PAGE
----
- Lisa Zerden, MSW, PhD, Senior Associate Dean for MSW Education, Associate Professor, University of North Carolina at Chapel Hill School of Social Work, Chapel Hill, NC
Background: This study focused on identifying specific interventions health systems implemented during the first year of COVID-19 across the micro (individual), mezzo (organization), and macro (community) continuum to address burnout among the health workforce. Unrelenting conditions have placed the frontline health workforce at high risk for burnout- the emotional, physical, and mental exhaustion caused by excessive and prolonged stress. Study design: This study involved a two-pronged approach: (1) Conducting expert interviews with administrators involved in COVID-19 burnout prevention efforts within health systems, and (2) A scoping review (SR) of the published literature on burnout interventions implemented for healthcare workers during the pandemic. Description of the population sampled: Interviews (N=5) were conducted with health care experts in hospital administrative work directly involved in the COVID-19 burnout prevention efforts. The databases used in the SR include PubMed, PsycInfo, CINAHL and Business Source Premier. Procedures and measures: The SR utilized a search protocol that included a priori inclusion criteria, search terms, database selection, and data abstraction. All steps of the scoping review were conducted by at least two investigators. Strategies identified were organized into micro, mezzo, and macro-level interventions. Key results: The SR resulted in 20 articles after title and abstract screening were conducted. Nearly 86% of the articles described interventions in academic medical centers. Micro-level interventions included increasing behavioral health support. Mezzo-level interventions included virtual town-hall meetings or wellness initiatives. Macro-level interventions included coordinating supports such as working with external state agencies to assist with childcare. Most articles described burnout-interventions that were new efforts in response to COVID-19 and reflect how little was formalized in preventing burnout prior to the pandemic.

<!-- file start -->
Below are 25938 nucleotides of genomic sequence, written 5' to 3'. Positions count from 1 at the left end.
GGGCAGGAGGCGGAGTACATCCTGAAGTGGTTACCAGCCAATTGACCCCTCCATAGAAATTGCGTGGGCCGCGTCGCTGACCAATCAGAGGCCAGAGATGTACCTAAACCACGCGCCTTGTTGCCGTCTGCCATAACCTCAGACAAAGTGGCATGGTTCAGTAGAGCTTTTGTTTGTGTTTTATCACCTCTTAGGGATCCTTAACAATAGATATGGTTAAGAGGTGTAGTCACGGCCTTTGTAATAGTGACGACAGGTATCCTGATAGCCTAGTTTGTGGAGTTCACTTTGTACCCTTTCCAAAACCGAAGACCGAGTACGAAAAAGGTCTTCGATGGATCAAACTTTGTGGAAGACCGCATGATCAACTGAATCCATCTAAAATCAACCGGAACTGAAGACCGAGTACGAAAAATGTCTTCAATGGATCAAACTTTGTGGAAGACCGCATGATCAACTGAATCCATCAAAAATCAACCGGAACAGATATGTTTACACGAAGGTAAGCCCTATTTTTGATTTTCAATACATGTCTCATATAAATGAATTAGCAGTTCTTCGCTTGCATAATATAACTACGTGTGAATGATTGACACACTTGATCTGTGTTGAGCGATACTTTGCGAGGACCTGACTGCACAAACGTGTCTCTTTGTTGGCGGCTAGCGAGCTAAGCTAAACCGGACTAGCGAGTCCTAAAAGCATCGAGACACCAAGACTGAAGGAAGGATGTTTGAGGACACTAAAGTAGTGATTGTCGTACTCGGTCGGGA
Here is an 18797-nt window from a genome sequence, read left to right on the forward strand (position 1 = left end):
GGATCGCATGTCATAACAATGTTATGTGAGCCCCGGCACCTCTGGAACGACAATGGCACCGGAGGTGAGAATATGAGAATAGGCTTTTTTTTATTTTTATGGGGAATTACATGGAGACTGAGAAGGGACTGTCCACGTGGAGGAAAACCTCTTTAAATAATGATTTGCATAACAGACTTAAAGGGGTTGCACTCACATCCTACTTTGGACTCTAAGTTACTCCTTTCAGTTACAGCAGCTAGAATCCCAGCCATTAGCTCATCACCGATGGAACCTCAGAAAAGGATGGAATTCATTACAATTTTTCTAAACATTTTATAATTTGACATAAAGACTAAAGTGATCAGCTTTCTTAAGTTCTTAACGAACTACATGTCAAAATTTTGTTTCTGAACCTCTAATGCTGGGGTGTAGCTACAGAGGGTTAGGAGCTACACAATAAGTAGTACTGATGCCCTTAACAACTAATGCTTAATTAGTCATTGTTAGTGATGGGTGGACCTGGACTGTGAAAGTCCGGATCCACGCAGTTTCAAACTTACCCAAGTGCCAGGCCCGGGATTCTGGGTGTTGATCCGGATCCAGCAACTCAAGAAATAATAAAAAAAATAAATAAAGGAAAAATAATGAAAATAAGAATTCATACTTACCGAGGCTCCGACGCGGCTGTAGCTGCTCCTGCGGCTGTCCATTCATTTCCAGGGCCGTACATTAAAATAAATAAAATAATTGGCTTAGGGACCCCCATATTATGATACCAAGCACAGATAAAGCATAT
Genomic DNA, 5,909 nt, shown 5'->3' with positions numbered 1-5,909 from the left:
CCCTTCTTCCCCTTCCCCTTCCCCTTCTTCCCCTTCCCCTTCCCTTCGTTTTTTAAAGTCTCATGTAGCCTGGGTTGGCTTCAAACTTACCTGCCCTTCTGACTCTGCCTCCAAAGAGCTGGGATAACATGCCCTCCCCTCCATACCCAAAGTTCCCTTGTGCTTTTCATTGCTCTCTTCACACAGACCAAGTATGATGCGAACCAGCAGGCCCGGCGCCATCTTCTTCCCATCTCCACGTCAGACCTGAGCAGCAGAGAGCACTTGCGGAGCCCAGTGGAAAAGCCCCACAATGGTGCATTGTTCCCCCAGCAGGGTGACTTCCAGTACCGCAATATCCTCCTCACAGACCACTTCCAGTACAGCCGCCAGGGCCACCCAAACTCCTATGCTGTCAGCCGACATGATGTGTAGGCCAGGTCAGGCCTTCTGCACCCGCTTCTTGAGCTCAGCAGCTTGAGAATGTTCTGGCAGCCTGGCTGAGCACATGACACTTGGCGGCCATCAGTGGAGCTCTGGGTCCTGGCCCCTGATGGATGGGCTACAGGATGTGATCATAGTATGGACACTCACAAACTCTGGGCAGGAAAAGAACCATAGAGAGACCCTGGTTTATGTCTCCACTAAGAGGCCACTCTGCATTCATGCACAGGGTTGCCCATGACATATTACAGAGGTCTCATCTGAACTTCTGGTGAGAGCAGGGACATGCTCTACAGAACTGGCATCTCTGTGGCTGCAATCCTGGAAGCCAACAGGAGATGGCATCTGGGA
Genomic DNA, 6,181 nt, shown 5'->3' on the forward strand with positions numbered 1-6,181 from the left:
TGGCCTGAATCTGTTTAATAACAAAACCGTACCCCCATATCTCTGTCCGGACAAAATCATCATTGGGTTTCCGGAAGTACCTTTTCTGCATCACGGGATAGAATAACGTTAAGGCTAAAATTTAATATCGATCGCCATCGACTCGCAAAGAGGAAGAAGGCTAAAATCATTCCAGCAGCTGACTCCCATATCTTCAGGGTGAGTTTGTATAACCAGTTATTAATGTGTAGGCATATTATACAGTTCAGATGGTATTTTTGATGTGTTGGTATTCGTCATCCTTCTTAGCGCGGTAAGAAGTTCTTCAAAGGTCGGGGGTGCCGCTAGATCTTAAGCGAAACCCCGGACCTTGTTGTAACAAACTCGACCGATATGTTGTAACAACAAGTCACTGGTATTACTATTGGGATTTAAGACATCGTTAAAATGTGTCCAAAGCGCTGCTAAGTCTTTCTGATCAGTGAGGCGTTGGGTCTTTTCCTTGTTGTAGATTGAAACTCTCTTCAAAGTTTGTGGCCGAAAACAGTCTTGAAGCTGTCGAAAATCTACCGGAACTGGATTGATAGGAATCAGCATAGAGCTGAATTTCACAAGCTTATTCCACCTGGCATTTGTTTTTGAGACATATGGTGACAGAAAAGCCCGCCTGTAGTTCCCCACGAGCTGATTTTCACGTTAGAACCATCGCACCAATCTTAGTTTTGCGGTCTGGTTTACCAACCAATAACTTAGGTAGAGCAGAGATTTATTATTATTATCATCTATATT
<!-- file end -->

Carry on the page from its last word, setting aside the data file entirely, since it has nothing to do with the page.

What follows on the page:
- Discuss how existing literature captured burnout interventions for healthcare workers during the COVID-19 pandemic.
- Describe how burnout efforts were experienced in five states by senior health care system administrators.
- Identify potential burnout intervention strategies that may be helpful to implement to mitigate burnout in your own hospital.